Brunei, Indonesia and Vietnam jumped the most among countries in the Association of Southeast Asian Nation (ASEAN) in the new Doing Business 2017 ranking released by the World Bank on October 25. Vietnam jumped nine ranks, Indonesia 15 and Brunei a whopping 25 notches up the ladder.
Meanwhile, Singapore and Myanmar improved one notch each, while Thailand’s and the Philippines’ rankings remained unchanged. Malaysia dropped one rank, while Cambodia and Laos worsened by three notches each.
In the wider region, East Asia and the Pacific is home to two of the world’s top ten ranked economies, Singapore and Hong Kong, and two of the top ten improvers, Brunei and Indonesia. The pace of reforms picked up significantly in the past year, with the region’s economies implementing a total of 45 reforms to improve the ease of doing business, the report states.
In Brunei, all but two indicators improved significantly, including getting credit, protection of investors, getting electricity, enforcing contracts, paying taxes and resolving insolvency. The indicators starting a business and dealing with construction permits worsened, though.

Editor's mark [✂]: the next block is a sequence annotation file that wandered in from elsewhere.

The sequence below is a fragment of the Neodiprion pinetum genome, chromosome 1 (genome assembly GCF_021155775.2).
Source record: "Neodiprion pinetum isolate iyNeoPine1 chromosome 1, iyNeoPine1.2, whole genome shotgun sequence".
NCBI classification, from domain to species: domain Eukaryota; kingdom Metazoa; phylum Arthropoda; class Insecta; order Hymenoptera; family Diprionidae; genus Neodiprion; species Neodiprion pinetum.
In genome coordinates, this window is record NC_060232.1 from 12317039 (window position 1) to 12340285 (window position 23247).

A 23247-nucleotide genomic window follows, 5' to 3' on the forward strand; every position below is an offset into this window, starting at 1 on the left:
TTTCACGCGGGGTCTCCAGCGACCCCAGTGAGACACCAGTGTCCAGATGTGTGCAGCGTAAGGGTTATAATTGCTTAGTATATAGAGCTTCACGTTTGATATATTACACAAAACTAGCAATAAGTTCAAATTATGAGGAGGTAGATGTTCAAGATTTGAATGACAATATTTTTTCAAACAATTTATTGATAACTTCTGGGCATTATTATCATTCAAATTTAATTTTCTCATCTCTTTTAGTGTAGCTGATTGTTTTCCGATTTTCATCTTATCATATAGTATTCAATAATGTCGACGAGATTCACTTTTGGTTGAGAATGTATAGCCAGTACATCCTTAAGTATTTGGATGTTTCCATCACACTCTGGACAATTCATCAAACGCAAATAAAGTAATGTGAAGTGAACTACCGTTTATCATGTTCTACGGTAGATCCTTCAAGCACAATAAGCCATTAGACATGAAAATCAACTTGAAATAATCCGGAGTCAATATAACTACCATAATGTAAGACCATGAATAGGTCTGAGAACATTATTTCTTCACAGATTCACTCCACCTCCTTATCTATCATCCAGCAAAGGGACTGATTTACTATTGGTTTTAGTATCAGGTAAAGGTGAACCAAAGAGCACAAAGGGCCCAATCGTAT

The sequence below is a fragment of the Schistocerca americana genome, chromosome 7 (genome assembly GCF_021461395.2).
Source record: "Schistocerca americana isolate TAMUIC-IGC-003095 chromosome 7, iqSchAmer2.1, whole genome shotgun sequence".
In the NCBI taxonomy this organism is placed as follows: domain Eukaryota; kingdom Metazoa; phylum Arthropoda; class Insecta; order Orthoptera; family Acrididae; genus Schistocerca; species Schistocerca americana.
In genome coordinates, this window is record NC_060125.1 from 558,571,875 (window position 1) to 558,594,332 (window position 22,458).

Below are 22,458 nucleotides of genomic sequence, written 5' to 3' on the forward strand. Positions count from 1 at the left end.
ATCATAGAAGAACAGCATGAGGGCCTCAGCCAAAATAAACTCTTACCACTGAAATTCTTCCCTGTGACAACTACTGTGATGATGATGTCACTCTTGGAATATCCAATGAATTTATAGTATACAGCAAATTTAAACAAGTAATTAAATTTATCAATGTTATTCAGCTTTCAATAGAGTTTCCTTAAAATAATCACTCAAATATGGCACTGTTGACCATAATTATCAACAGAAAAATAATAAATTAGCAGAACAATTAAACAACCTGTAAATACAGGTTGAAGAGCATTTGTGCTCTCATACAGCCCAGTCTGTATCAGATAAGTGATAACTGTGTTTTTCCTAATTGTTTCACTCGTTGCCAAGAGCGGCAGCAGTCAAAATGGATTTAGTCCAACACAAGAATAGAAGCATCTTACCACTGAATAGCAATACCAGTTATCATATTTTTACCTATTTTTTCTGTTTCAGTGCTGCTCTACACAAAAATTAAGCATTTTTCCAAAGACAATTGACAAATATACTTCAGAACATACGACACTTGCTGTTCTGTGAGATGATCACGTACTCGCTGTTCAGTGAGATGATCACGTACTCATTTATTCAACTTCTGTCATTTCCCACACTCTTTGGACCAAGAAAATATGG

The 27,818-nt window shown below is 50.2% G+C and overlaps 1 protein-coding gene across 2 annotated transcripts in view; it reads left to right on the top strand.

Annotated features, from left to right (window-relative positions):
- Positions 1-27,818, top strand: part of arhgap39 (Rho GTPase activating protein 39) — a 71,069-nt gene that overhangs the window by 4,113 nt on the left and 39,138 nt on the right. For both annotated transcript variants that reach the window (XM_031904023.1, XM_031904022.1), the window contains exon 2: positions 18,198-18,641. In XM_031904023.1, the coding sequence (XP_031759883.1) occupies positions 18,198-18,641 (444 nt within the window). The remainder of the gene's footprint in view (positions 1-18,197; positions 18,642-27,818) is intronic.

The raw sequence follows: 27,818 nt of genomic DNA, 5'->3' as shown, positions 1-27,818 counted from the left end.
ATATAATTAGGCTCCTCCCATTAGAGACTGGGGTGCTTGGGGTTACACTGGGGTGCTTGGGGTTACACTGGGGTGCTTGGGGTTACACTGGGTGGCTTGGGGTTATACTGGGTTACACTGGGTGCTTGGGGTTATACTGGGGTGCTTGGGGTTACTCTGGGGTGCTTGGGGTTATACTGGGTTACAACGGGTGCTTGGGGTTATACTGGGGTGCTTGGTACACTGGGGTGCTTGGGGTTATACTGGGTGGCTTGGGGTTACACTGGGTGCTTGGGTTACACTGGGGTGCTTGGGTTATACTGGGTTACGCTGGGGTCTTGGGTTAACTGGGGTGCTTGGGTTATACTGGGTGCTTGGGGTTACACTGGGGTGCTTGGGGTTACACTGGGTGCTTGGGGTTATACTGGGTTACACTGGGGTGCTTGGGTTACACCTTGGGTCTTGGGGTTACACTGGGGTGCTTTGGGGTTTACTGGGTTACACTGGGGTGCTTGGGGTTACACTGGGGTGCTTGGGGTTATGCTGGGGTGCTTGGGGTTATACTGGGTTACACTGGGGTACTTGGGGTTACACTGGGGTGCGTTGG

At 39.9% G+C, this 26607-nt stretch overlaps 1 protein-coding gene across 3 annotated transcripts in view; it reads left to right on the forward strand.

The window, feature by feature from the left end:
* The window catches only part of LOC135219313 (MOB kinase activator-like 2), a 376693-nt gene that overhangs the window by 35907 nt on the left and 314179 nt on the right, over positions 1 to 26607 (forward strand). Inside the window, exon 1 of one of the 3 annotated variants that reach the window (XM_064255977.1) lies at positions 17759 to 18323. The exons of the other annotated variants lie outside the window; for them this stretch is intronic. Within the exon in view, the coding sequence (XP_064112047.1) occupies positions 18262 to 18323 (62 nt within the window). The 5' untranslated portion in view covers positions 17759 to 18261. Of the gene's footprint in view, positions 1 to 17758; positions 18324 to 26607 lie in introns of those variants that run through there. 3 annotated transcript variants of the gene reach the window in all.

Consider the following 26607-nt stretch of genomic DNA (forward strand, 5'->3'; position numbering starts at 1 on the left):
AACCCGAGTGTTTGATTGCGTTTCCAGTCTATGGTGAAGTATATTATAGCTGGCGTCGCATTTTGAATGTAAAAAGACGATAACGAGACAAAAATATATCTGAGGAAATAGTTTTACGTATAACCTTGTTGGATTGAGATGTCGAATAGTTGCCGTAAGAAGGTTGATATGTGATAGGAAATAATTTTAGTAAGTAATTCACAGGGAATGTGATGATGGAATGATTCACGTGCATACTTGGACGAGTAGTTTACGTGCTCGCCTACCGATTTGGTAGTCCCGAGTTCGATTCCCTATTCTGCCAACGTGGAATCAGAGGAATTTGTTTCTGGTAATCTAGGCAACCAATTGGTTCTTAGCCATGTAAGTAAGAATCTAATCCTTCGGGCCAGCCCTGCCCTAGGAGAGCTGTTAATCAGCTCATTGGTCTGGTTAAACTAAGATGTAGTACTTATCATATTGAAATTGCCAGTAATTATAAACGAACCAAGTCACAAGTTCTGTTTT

Indonesia mainly improved in the tax collection category, electricity supply, getting credit and contract enforcement, and Vietnam saw betterment in investor protection and cross-border trading.
Regionally first-ranked Singapore improved particularly in the sector of construction permits and property registration, while second-placed Malaysia seems to have growing issues in the starting a business category, with tax collection and contract enforcement.
But after all, at spot 23, Malaysia is still ahead of countries such as Switzerland (31), France (29), Netherlands (28), United Arab Emirates (26), Japan (34), China (78) and India (130).
Philippines and Thailand remain flat. In the Philippines, problems seem to persist in the sectors of starting a business and loan availability, while getting electricity and building permits improved. In Thailand, the opposite development took place as starting a business and getting credit became easier, but infrastructure indicators such as electricity and construction permits deteriorated, as well as tax collection and investor protection.
Cambodia and Laos have particular issues with procedures to start a business, investor protection, contract enforcement and infrastructure. Myanmar improved in many sectors but has still issues with loan accessibility and cross-border trading.